Survey of Influenza and Other Respiratory Viruses Diagnostic Testing in US Hospitals, 2012–2013

Su Su; Alicia M. Fry; Pam Daily Kirley; Deborah Aragon; Kimberly Yousey-Hindes; James Meek; Kyle Openo; Oluwakemi Oni; Ruta Sharangpani; Craig Morin; Gary Hollick; Krista Lung; Matt Laidler; Mary Lou Lindegren; William Schaffner; Annette Atkinson; Sandra S. Chaves

Disclosures

Influenza Resp Viruses. 2016;30(2):86-90. 

In This Article

Methods

All hospitals and their associated laboratories (at hospital and external contracting laboratories) participating in the Influenza Hospitalization Surveillance Network (FluSurv-NET) were included in this evaluation.[8,9] The network covers more than 80 counties in 15 states, CA, CO, CT, GA, MD, MN, NM, NY, OR, TN, IA, MI, OH, RI, and UT, with a catchment population of ~28 million people. The surveillance is based on identification of positive laboratory results for influenza. However, whether or not a hospitalized patient is tested for influenza is dependent upon the clinical practices of the team caring for each individual patient. During 2012–2013, participating hospital laboratories were asked to voluntarily send influenza A specimens to state public health laboratories for subtyping. Some network sites also asked hospital laboratories to send RIDT-negative specimens to public health laboratories to improve case numbers.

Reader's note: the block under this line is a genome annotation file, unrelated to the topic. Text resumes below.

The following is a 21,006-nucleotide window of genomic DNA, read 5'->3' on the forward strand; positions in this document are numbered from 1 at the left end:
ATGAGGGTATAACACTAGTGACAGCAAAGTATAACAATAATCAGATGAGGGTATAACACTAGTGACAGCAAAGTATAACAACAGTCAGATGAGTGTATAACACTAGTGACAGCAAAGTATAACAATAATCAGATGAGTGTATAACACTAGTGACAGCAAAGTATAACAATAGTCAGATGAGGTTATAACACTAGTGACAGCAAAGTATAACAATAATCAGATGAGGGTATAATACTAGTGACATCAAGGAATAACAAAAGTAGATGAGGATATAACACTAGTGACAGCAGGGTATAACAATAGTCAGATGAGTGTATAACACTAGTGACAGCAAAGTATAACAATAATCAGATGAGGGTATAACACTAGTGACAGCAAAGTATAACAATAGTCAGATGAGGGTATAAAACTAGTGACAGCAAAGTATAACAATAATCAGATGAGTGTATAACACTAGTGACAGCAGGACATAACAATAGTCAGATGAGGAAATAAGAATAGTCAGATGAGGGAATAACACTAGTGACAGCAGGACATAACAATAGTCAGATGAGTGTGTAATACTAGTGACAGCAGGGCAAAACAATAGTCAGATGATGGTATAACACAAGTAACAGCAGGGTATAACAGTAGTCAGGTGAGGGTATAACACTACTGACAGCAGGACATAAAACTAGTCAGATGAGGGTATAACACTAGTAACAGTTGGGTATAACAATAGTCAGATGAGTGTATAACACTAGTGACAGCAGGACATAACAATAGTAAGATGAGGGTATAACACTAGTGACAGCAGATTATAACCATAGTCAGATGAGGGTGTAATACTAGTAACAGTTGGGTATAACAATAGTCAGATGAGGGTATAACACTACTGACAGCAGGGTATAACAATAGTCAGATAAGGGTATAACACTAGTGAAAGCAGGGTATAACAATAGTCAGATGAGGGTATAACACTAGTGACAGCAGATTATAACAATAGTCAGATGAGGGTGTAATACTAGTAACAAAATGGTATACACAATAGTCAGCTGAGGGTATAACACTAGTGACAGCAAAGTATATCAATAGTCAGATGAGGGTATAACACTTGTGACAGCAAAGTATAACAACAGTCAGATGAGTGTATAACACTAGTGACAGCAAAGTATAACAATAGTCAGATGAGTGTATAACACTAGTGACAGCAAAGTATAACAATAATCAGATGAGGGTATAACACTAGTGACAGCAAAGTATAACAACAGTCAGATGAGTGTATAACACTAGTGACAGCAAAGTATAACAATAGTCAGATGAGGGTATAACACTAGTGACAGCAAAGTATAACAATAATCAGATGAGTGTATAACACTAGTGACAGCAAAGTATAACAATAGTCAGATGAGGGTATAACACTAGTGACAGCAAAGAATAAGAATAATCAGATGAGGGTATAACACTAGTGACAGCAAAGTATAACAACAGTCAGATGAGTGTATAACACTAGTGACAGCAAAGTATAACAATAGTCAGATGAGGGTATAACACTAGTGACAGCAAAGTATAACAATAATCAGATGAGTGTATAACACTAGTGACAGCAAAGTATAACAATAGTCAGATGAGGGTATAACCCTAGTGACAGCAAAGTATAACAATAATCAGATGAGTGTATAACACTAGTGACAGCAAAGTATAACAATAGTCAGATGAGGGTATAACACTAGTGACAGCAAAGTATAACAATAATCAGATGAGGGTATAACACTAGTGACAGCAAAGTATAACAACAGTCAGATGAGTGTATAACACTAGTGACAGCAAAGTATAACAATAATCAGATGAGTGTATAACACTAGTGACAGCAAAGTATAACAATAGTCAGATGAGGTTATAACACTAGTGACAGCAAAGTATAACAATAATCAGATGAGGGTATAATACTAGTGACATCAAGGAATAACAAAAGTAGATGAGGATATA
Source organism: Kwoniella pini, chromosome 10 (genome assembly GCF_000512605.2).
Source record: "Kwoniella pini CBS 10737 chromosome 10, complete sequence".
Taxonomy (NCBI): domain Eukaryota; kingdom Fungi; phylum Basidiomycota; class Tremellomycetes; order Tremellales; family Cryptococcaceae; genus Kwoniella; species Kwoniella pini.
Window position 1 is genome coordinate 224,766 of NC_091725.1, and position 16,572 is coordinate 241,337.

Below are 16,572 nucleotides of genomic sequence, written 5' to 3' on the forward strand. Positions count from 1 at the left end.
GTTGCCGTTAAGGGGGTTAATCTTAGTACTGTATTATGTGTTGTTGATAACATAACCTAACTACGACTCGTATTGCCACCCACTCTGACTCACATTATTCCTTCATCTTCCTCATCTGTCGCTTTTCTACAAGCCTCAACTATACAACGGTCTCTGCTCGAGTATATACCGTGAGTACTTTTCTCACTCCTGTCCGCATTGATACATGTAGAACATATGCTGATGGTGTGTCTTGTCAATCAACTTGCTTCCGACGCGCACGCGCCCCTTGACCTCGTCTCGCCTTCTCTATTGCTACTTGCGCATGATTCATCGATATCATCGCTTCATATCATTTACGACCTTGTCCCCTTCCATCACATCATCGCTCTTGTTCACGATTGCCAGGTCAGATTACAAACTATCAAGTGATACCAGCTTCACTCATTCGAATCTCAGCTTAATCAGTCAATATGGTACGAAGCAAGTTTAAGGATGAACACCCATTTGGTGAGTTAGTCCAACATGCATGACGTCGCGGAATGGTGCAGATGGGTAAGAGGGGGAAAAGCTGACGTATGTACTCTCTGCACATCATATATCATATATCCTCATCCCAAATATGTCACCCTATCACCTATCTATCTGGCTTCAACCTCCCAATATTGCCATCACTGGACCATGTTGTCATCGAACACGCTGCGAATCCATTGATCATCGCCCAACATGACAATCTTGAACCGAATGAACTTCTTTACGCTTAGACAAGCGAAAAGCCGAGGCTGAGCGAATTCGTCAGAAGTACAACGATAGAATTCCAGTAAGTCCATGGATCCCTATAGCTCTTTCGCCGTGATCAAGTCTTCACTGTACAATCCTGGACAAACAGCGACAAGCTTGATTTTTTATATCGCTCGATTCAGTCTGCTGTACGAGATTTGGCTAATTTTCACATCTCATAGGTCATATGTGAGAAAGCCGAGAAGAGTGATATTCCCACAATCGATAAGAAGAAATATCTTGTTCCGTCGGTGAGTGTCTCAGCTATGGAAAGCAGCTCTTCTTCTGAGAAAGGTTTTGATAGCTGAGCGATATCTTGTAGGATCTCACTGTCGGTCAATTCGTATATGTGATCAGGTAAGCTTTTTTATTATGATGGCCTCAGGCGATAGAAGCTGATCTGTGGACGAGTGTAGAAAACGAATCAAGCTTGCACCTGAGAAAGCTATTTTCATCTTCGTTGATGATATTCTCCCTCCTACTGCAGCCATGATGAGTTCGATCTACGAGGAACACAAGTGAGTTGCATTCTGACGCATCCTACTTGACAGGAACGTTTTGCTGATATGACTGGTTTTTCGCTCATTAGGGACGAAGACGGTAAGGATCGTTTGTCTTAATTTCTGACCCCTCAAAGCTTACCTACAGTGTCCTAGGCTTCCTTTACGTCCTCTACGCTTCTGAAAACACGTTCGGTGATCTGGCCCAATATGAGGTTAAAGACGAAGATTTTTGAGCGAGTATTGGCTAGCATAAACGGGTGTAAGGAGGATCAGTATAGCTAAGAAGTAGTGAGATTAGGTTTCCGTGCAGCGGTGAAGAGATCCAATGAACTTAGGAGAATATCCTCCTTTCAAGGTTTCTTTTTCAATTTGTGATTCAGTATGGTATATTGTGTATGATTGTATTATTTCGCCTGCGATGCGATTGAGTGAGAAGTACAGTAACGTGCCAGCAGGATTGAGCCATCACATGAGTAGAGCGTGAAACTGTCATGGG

During the 2012–2013 influenza season (October–April), we administered a standardized questionnaire to key personnel at each hospital through telephone interviews. The first part of the questionnaire, administered to infection control practitioners, assessed characteristics of hospitals, policies in place for testing patients with acute respiratory illness at the emergency department (ED), and availability of influenza point-of-care (POC) tests which are designed to be used at or near site where the patient is located and allows timely diagnosis. The second part of the questionnaire, administered to the head of laboratory departments or their designees, collected information on diagnostic capacity for influenza and other respiratory viruses in the laboratories. Questions included type of laboratory tests available, specimen type acceptable for testing, turnaround time for molecular diagnostic tests, and testing algorithm for confirmation of initial results. We compared laboratory capacity for influenza testing with results collected from a similar survey conducted in a subset of the current network sites (CA, CO, CT, GA, MD, MN, NM, NY, OR, TN) during pre-pandemic era (in 2006–2007 influenza season) (S.C. Chaves, unpublished) using chi-square test. The analyses were performed in SAS 9.3 (SAS Institute, Cary, NC, USA).

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